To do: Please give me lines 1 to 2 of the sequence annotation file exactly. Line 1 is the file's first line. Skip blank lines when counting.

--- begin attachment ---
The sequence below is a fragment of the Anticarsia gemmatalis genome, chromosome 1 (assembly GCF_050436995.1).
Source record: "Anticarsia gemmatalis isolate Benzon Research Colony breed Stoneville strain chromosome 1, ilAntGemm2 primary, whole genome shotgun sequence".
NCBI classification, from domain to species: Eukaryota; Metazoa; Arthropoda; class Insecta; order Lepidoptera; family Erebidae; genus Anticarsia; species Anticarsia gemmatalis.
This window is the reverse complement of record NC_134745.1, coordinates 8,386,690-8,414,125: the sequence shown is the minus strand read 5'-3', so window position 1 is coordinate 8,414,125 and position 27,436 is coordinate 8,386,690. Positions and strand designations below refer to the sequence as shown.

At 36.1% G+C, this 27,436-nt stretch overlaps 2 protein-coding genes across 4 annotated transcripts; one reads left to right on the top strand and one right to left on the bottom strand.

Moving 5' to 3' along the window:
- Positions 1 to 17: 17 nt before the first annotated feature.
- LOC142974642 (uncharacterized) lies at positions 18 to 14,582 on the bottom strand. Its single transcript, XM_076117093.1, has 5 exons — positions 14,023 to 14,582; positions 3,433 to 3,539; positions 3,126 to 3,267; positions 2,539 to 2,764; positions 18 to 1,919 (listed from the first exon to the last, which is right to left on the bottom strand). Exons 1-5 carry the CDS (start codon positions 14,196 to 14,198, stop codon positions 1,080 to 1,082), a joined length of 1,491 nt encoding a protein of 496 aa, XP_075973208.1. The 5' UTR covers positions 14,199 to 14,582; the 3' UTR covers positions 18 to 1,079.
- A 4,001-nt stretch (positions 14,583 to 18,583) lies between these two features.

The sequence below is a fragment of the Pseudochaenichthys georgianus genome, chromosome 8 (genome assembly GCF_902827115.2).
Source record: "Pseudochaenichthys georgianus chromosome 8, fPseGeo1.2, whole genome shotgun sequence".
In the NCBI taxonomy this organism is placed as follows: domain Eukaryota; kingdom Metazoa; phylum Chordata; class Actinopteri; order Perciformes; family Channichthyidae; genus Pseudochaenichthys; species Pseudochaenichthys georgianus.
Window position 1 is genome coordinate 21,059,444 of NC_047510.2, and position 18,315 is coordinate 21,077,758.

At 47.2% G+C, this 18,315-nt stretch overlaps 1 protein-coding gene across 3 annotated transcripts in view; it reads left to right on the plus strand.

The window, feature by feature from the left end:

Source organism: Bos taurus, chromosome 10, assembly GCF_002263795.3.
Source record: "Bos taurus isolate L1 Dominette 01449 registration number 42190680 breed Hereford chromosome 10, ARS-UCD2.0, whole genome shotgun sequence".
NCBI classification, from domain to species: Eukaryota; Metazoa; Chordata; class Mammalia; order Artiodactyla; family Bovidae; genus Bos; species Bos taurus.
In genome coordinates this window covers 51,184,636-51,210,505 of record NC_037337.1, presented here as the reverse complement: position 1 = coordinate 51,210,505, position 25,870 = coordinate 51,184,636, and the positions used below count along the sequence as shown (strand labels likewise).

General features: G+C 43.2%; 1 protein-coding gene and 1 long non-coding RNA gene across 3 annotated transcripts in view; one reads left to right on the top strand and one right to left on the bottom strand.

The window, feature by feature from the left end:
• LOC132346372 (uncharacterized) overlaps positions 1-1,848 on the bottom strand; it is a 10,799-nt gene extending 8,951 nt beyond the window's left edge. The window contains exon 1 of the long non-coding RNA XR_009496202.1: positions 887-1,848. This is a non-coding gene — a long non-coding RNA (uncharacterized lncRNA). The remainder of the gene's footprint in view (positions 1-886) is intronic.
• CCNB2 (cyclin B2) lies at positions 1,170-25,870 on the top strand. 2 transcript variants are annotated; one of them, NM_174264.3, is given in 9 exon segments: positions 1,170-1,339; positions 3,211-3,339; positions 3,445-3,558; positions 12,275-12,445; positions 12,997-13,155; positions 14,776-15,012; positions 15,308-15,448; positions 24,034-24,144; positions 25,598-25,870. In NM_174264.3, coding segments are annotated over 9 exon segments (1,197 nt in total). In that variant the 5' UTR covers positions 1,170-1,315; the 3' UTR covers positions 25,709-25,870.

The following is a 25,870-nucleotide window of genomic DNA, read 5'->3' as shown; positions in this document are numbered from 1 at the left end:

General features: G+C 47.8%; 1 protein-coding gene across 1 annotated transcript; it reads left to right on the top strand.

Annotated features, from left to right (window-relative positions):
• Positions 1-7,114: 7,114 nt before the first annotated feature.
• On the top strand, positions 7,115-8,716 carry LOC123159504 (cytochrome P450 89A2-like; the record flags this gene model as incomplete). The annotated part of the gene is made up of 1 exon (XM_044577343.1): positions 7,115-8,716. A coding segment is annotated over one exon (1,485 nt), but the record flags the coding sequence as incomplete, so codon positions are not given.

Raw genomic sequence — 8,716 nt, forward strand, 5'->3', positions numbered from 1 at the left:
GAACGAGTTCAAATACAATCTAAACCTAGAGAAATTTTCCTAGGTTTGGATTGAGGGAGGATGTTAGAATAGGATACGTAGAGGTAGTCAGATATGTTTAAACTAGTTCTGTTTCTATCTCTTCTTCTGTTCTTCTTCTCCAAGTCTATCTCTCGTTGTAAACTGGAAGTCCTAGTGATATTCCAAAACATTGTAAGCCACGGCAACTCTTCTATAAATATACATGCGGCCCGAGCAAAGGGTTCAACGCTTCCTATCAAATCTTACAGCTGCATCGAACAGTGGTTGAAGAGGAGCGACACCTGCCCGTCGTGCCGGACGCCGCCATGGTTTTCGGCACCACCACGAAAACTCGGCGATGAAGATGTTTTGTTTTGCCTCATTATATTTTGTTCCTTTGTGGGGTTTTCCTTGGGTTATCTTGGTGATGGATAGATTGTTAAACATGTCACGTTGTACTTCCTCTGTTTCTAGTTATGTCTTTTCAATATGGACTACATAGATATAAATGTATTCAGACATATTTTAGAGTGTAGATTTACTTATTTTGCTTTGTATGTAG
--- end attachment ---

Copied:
The sequence below is a fragment of the Anticarsia gemmatalis genome, chromosome 1 (assembly GCF_050436995.1).
Source record: "Anticarsia gemmatalis isolate Benzon Research Colony breed Stoneville strain chromosome 1, ilAntGemm2 primary, whole genome shotgun sequence".